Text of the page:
ReportsNeuroscience

Thorase variants are associated with defects in glutamatergic neurotransmission that can be rescued by Perampanel

See allHide authors and affiliations

Science Translational Medicine  13 Dec 2017:
Vol. 9, Issue 420, eaah4985
DOI: 10.1126/scitranslmed.aah4985

You are currently viewing the abstract.

View Full Text

Log in to view the full text

Log in through your institution

Log in through your institution

Thorase ATPase, a multifunctional enzyme

Alterations in glutamatergic neurotransmission are thought to contribute to schizophrenia, a neuropsychiatric disease with multifactorial causes. Umanah et al. identified variants in the AAA+ ATPase Thorase in several patients with schizophrenia. They show in vitro that these variants disrupted the expression of glutamate receptors, altering their physiological function in mouse primary cortical neurons. Mice expressing these variants exhibited behavioral deficits. An FDA-approved drug, Perampanel, rescued these behavioral deficits, suggesting that Perampanel may be useful for treating diseases involving aberrant glutamatergic neurotransmission.

Abstract

The AAA+ adenosine triphosphatase (ATPase) Thorase plays a critical role in controlling synaptic plasticity by regulating the expression of surface α-amino-3-hydroxy-5-methyl-4-isoxazolepropionic acid receptors (AMPARs). Bidirectional sequencing of exons of ATAD1, the gene encoding Thorase, in a cohort of patients with schizophrenia and healthy controls revealed rare Thorase variants. These variants caused defects in glutamatergic signaling by impairing AMPAR internalization and recycling in mouse primary cortical neurons. This contributed to increased surface expression of the AMPAR subunit GluA2 and enhanced synaptic transmission. Heterozygous Thorase-deficient mice engineered to express these Thorase variants showed altered synaptic transmission and several behavioral deficits compared to heterozygous Thorase-deficient mice expressing wild-type Thorase. These behavioral impairments were rescued by the competitive AMPAR antagonist Perampanel, a U.S. Food and Drug Administration–approved drug. These findings suggest that Perampanel may be useful for treating disorders involving compromised AMPAR-mediated glutamatergic neurotransmission.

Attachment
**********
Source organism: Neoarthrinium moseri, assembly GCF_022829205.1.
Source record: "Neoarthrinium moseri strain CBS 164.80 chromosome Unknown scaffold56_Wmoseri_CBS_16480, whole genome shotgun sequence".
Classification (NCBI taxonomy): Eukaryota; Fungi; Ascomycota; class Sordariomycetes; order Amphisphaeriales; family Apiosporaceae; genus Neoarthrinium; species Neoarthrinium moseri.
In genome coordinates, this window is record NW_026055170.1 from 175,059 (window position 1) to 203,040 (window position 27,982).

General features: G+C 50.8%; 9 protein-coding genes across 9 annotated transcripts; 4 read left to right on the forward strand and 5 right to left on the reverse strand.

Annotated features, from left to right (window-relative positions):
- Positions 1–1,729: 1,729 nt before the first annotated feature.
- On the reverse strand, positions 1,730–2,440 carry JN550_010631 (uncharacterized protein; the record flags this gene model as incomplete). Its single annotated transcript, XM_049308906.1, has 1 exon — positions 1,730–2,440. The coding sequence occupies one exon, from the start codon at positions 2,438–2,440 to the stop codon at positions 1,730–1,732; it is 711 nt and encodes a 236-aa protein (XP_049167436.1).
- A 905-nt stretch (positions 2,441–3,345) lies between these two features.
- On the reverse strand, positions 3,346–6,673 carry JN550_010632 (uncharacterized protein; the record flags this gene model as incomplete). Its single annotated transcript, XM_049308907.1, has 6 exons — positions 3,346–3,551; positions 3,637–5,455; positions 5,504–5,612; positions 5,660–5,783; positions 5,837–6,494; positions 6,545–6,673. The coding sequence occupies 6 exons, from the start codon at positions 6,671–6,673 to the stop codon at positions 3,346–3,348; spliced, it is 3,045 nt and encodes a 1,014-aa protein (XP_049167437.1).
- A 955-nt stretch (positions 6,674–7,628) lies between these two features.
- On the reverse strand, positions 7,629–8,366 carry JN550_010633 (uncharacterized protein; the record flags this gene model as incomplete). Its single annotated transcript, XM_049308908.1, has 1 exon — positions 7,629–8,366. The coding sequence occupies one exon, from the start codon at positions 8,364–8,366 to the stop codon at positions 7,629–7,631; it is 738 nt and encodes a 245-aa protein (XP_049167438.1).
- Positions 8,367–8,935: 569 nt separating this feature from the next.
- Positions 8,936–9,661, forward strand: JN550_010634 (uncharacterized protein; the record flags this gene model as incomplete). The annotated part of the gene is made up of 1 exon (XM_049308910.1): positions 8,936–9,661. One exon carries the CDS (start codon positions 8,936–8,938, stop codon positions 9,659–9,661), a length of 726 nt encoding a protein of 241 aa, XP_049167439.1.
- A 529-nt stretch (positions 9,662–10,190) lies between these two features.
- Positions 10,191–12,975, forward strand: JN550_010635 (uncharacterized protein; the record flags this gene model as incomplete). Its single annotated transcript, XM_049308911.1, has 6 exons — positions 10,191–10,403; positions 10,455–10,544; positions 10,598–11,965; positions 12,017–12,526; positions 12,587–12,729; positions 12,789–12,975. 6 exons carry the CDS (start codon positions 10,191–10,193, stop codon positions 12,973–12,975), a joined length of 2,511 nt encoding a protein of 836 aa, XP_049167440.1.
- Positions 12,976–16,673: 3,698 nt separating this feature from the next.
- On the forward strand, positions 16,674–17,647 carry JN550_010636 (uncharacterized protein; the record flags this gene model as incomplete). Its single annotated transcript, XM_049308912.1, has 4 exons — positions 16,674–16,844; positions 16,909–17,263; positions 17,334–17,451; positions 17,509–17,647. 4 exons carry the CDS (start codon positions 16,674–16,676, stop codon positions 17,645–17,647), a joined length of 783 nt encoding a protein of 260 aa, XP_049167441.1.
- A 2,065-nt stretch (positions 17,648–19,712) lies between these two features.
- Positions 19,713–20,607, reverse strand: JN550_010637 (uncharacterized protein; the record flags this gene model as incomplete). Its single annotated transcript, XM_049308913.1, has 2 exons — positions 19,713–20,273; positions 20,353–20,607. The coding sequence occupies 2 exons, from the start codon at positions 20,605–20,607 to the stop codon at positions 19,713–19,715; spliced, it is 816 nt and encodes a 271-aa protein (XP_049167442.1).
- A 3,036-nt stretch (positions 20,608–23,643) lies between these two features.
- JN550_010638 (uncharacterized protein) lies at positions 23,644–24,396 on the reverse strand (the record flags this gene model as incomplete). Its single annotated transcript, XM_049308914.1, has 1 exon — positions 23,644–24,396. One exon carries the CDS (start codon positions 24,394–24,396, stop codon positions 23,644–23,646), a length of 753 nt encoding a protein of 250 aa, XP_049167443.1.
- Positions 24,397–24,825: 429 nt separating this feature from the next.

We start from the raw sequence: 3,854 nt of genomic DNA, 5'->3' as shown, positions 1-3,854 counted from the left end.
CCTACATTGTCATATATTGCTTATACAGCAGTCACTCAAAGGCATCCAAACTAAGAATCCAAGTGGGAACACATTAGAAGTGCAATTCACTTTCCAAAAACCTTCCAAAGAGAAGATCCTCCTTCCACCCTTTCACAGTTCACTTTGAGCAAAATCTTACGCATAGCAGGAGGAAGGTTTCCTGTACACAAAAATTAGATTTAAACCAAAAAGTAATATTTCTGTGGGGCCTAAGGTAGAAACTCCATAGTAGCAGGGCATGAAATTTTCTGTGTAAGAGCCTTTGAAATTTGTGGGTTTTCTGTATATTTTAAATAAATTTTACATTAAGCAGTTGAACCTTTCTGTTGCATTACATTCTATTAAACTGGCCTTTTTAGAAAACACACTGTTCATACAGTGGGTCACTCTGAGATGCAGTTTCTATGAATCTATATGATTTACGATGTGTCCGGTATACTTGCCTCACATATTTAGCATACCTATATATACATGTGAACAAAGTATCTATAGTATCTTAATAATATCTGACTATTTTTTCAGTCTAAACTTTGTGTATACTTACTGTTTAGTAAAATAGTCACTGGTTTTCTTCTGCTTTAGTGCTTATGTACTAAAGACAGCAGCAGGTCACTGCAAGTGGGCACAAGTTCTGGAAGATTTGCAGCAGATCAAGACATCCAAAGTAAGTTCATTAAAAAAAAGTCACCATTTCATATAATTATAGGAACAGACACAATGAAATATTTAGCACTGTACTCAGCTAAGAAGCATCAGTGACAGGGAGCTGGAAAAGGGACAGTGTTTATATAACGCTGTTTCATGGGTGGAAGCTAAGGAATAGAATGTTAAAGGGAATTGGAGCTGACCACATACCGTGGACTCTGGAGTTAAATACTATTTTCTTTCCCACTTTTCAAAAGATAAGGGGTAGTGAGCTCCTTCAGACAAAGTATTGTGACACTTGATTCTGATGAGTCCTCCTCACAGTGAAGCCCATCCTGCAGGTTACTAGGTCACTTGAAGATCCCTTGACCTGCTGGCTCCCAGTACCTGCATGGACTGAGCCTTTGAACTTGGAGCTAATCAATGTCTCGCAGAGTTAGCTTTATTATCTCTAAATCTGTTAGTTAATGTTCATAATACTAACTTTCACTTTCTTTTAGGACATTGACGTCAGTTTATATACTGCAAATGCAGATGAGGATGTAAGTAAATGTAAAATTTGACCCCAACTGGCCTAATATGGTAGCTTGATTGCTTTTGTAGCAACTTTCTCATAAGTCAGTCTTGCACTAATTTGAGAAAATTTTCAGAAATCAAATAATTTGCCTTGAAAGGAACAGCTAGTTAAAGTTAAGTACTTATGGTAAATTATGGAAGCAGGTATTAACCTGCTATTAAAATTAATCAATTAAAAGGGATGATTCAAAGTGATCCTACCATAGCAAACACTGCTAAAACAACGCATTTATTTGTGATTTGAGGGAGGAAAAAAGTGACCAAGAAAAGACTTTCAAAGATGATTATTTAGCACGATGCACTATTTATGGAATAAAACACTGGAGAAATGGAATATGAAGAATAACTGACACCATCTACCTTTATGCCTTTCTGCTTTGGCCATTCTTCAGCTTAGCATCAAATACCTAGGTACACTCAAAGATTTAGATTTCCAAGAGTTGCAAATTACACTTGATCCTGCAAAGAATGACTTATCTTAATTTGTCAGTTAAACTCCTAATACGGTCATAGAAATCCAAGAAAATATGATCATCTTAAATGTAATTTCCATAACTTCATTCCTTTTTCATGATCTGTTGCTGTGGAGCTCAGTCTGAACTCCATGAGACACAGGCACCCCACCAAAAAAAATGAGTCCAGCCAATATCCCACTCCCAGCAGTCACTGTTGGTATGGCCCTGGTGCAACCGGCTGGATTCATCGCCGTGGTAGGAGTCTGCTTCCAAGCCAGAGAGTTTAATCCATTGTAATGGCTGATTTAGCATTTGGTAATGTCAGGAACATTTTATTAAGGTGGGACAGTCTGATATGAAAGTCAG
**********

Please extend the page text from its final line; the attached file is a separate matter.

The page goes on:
View Full Text